Cerro Armazones is a crumbling dome of rock that dominates the parched peaks of the Chilean Coast Range north of Santiago. A couple of old concrete platforms and some rusty pipes, parts of the mountain’s old weather station, are the only hints that humans have ever taken an interest in this forbidding, arid place. Even the views look alien, with the surrounding boulder-strewn desert bearing a remarkable resemblance to the landscape of Mars.
Dramatic change is coming to Cerro Armazones, however — for in a few weeks, the 3,048m mountain is going to have its top knocked off.
“We are going to blast it with dynamite and then carry off the rubble,” engineer Gird Hudepohl said. “We will take about 80 feet [24.3m] off the top of the mountain to create a plateau and when we have done that, we will build the world’s biggest telescope there.”
Given the peak’s remote, inhospitable location, that might sound an improbable claim — except that Hudepohl has done this sort of thing before. He is one of the European Southern Observatory’s (ESO) most experienced engineers and was involved in the decapitation of another nearby mountain, Cerro Paranal, on which his team then erected one of the planet’s most sophisticated observatories.
The Paranal complex has been in operation for more than a decade and includes four giant instruments with 8m mirrors — known as the Very Large Telescopes (VLTs) — as well as control rooms and a labyrinth of underground tunnels linking its instruments. More than 100 astronomers, engineers and support staff work and live there.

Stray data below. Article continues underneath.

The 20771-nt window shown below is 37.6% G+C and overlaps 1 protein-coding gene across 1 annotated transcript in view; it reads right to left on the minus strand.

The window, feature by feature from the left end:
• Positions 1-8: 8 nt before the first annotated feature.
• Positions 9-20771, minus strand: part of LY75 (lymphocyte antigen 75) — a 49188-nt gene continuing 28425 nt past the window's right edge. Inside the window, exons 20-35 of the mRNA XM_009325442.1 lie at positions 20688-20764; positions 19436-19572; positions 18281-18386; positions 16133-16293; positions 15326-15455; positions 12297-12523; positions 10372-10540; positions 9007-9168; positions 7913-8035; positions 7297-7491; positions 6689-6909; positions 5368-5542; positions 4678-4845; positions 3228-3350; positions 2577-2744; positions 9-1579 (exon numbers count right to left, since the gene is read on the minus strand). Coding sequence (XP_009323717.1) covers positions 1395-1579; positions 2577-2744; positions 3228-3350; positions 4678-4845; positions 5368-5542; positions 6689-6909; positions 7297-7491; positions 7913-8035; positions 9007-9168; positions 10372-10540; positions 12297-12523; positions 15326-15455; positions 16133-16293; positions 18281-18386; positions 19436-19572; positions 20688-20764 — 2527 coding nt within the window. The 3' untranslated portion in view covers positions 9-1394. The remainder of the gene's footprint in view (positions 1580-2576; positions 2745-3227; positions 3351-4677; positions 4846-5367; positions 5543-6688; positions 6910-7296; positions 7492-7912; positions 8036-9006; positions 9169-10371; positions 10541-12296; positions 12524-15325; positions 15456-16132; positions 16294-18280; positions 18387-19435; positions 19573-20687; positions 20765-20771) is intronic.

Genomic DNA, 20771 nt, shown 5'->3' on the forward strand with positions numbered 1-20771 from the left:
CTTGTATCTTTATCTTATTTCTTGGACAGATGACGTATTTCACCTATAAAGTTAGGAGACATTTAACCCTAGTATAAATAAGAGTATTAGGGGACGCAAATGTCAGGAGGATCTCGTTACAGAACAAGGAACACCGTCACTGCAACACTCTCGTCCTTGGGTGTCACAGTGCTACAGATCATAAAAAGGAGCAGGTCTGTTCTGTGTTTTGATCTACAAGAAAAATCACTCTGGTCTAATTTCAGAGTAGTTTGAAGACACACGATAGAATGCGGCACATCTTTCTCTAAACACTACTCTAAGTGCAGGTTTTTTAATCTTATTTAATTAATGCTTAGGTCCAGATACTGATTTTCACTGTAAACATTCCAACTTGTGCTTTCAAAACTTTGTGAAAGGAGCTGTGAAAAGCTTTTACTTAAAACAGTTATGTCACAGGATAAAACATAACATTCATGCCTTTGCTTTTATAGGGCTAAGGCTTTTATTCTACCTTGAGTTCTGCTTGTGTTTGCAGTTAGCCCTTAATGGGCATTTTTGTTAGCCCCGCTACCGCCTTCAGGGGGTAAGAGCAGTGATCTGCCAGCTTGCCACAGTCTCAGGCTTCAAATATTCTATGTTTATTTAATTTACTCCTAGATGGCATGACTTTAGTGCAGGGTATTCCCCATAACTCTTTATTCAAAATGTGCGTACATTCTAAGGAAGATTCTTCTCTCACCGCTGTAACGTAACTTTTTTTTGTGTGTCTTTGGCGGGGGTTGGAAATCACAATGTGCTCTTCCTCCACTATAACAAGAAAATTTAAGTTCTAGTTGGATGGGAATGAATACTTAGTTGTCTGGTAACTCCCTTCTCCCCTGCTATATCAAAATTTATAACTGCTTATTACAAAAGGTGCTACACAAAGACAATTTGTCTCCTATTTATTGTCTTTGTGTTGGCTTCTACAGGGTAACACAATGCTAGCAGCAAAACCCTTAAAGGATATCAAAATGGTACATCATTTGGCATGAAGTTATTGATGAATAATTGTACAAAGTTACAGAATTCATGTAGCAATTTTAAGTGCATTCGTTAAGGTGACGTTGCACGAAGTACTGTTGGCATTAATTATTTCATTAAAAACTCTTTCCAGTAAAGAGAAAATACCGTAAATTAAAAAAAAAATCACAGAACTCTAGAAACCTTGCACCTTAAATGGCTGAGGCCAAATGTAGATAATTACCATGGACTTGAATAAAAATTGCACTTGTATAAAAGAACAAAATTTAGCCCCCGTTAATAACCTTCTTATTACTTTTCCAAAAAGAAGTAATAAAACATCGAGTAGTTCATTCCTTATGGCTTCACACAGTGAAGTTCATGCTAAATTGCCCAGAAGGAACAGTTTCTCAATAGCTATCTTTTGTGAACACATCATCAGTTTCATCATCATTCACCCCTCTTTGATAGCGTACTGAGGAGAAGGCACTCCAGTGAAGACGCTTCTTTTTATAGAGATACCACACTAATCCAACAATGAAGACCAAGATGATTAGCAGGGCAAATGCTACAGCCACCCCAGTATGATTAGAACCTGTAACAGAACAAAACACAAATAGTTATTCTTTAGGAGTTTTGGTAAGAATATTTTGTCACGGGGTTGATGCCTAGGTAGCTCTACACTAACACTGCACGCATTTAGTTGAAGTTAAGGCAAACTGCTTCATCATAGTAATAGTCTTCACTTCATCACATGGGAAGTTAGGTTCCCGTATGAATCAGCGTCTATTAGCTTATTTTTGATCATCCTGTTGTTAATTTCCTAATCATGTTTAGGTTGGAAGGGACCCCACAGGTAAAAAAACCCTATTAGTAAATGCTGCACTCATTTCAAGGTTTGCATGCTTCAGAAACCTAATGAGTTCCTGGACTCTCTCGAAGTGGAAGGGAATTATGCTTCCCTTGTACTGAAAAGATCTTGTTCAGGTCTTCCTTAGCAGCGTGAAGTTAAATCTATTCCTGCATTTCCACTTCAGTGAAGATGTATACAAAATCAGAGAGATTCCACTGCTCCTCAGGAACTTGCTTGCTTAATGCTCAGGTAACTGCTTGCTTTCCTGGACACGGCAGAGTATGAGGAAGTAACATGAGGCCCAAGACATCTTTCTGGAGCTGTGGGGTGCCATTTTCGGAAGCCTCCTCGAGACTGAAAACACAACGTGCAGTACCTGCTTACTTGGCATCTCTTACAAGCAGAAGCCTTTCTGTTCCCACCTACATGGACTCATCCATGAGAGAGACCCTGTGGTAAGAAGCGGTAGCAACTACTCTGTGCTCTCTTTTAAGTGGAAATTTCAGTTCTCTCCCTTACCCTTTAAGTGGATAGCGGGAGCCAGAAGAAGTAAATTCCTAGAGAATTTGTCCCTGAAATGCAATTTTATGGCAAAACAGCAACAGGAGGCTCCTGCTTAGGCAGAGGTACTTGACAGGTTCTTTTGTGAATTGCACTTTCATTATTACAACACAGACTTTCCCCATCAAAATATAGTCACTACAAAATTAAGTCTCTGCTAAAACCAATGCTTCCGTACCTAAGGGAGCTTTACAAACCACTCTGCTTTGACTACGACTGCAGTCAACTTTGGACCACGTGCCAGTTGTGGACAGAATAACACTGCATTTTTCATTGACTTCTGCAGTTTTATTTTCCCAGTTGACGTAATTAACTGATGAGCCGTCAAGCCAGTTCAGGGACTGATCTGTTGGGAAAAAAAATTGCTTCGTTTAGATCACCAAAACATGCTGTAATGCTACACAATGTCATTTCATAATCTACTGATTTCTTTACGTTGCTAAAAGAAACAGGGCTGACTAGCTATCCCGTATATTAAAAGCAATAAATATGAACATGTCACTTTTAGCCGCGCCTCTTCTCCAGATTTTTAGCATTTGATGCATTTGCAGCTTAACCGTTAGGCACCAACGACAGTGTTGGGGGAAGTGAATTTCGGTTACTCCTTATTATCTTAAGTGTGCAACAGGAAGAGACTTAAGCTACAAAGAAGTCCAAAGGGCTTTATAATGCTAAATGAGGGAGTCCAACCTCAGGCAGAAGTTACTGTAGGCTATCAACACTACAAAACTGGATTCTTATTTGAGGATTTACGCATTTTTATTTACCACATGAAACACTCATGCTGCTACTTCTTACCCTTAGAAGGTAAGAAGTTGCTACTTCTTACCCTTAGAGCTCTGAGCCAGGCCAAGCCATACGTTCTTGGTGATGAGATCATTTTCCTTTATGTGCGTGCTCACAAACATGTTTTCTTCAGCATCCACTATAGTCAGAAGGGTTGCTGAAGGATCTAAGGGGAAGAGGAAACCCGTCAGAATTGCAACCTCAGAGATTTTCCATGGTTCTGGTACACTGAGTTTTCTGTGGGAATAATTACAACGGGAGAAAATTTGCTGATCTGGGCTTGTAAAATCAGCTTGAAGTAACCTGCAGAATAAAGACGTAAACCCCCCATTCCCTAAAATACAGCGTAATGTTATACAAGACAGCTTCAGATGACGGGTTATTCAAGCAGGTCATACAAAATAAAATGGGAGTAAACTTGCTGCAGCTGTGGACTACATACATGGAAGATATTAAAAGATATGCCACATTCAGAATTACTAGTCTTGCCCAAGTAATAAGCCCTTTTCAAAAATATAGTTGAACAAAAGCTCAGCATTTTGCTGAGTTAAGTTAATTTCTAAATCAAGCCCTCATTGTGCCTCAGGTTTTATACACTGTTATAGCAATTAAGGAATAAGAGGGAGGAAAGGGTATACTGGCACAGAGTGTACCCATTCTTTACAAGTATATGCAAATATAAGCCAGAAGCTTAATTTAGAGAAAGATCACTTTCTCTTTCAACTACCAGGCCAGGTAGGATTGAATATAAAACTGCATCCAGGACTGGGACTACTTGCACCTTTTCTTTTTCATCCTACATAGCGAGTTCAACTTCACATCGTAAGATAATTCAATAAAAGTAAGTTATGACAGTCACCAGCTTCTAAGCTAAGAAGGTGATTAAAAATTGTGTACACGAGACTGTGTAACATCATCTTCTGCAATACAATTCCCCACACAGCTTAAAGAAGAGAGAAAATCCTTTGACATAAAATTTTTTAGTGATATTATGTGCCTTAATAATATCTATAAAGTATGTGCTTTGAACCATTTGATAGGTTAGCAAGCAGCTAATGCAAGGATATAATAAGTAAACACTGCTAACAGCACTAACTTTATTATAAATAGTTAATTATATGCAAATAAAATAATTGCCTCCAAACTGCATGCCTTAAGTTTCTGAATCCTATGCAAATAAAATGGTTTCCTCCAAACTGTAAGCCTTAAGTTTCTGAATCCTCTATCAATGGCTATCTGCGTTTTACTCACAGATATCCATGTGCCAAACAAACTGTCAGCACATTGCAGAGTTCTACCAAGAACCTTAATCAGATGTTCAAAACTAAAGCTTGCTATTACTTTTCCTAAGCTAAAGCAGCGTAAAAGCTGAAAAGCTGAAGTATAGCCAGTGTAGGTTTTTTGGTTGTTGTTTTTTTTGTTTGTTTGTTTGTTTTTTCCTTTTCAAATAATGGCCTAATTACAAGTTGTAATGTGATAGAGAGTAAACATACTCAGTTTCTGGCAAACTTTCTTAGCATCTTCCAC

A few dozen meters below the telescopes, they have a sports complex with a squash court, an indoor soccer pitch and a luxurious 110-room residence that has a central swimming pool and a restaurant serving meals and drinks around the clock. Built overlooking one of the world’s driest deserts, the place is an amazing oasis.
Now the ESO, of which Britain is a key member state, wants Hudepohl and his team to repeat this remarkable trick and take the top off Cerro Armazones, which is 20km distant. This time they are to construct an instrument so huge it would dwarf all the telescopes on Paranal put together and any other telescope on the planet.
When completed, the European Extremely Large Telescope (E-ELT) and its 39m mirror are to allow astronomers to peer further into space and look further back into the history of the universe than any other astronomical device in existence. However, its construction will push telescope-making to its limit. Its primary mirror will be made of almost 800 segments — each 1.4m in diameter and only a few centimeters thick — that will have to be aligned with microscopic precision.
It is a remarkable juxtaposition: In the midst of utter desolation, scientists have built giant machines engineered to operate with smooth perfection and are now planning to top this achievement by building an even more vast device. The question is: for what purpose? Why go to a remote wilderness in northern Chile and chop down peaks to make homes for some of the planet’s most complex scientific hardware?
The answer is straightforward, Cambridge University astronomer professor Gerry Gilmore said: It is all about water.
“The atmosphere here is as dry as you can get and that is critically important. Water molecules obscure the view from telescopes on the ground. It is like trying to peer through mist — for mist is essentially a suspension of water molecules in the air, after all, and they obscure your vision. For a telescope based at sea level that is a major drawback,” Gilmore said.